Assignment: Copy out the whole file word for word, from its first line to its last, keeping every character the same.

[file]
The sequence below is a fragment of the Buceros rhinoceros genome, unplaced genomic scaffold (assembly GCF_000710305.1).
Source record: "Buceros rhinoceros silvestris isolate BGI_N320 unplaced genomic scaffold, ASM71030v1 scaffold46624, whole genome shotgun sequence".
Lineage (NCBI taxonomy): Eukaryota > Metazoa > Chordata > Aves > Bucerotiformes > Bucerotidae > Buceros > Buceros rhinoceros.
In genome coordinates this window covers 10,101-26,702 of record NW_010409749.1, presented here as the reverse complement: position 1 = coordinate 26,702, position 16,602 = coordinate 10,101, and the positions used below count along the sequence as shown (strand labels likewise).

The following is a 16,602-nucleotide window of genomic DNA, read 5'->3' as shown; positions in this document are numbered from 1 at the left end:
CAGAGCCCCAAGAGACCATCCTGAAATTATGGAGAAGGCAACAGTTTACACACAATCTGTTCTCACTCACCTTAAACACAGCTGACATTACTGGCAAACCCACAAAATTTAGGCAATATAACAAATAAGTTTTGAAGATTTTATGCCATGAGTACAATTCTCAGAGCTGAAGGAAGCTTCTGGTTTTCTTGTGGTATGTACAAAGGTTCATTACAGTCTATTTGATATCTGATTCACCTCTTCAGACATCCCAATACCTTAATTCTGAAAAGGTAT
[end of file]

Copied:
The sequence below is a fragment of the Buceros rhinoceros genome, unplaced genomic scaffold (assembly GCF_000710305.1).
Source record: "Buceros rhinoceros silvestris isolate BGI_N320 unplaced genomic scaffold, ASM71030v1 scaffold46624, whole genome shotgun sequence".
Lineage (NCBI taxonomy): Eukaryota > Metazoa > Chordata > Aves > Bucerotiformes > Bucerotidae > Buceros > Buceros rhinoceros.
In genome coordinates this window covers 10,101-26,702 of record NW_010409749.1, presented here as the reverse complement: position 1 = coordinate 26,702, position 16,602 = coordinate 10,101, and the positions used below count along the sequence as shown (strand labels likewise).

The following is a 16,602-nucleotide window of genomic DNA, read 5'->3' as shown; positions in this document are numbered from 1 at the left end:
CAGAGCCCCAAGAGACCATCCTGAAATTATGGAGAAGGCAACAGTTTACACACAATCTGTTCTCACTCACCTTAAACACAGCTGACATTACTGGCAAACCCACAAAATTTAGGCAATATAACAAATAAGTTTTGAAGATTTTATGCCATGAGTACAATTCTCAGAGCTGAAGGAAGCTTCTGGTTTTCTTGTGGTATGTACAAAGGTTCATTACAGTCTATTTGATATCTGATTCACCTCTTCAGACATCCCAATACCTTAATTCTGAAAAGGTAT